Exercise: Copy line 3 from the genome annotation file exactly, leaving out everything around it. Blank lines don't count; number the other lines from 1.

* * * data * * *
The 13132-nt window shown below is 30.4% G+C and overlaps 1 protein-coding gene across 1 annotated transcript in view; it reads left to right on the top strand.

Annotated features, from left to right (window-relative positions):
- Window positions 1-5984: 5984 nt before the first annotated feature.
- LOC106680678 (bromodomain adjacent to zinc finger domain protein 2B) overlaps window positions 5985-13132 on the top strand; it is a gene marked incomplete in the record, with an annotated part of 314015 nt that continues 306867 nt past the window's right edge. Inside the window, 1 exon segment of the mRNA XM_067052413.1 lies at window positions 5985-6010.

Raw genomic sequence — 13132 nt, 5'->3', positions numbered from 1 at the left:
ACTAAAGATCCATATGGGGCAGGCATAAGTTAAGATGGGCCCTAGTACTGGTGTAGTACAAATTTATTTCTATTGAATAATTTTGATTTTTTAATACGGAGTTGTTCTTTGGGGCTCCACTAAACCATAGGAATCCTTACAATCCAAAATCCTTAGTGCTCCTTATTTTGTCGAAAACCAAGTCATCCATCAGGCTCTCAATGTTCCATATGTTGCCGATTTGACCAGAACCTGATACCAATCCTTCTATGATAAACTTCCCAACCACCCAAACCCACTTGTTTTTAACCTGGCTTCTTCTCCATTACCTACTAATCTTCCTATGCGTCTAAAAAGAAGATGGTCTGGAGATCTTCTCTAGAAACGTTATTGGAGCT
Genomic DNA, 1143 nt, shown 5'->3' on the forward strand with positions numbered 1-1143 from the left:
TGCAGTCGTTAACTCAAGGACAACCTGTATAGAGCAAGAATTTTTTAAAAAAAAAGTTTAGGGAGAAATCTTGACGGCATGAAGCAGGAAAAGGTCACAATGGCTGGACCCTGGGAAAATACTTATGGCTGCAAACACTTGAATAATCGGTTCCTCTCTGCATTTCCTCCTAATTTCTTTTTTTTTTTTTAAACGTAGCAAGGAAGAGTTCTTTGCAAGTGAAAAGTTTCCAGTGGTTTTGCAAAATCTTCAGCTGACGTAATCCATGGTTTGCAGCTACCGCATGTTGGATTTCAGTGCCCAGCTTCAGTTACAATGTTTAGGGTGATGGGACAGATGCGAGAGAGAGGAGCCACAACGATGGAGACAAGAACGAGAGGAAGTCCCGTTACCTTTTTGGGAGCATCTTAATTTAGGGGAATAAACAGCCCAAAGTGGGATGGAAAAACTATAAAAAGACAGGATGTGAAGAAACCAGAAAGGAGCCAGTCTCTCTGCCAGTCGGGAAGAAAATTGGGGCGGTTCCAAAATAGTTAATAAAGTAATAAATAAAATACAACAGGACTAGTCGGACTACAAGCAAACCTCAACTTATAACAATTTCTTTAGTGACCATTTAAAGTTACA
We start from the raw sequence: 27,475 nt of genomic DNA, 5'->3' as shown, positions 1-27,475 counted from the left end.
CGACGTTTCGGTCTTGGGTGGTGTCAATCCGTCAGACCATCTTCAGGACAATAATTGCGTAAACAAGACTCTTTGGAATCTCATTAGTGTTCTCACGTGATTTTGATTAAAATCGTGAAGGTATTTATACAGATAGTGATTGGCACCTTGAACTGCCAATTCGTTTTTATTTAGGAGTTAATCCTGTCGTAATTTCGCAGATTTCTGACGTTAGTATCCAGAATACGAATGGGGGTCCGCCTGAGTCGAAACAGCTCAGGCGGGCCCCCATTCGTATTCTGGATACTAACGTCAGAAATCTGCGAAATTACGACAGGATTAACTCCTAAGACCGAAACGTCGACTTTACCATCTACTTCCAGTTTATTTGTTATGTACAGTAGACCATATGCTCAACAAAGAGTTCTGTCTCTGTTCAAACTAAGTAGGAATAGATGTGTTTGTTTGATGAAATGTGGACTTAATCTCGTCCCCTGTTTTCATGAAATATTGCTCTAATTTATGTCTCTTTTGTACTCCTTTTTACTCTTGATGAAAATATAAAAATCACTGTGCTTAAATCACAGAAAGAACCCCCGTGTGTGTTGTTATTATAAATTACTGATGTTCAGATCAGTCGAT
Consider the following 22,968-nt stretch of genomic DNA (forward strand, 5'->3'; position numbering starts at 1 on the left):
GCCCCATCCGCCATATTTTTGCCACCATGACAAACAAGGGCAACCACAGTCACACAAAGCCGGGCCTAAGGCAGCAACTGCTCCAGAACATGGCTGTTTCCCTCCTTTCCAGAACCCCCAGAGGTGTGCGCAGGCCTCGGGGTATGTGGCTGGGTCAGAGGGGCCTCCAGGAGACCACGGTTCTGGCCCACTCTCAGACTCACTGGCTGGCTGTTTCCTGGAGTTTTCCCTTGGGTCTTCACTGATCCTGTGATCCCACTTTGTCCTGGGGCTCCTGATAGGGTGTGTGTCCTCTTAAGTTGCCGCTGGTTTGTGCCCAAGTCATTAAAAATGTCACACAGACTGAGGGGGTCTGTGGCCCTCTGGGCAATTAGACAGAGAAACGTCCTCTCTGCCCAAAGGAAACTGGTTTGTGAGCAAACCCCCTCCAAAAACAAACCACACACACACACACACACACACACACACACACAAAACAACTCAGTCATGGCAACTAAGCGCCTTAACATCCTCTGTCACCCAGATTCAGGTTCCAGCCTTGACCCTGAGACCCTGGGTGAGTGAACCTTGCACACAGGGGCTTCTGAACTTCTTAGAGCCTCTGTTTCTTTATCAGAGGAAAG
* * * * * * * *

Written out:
- Window positions 1-5984: 5984 nt before the first annotated feature.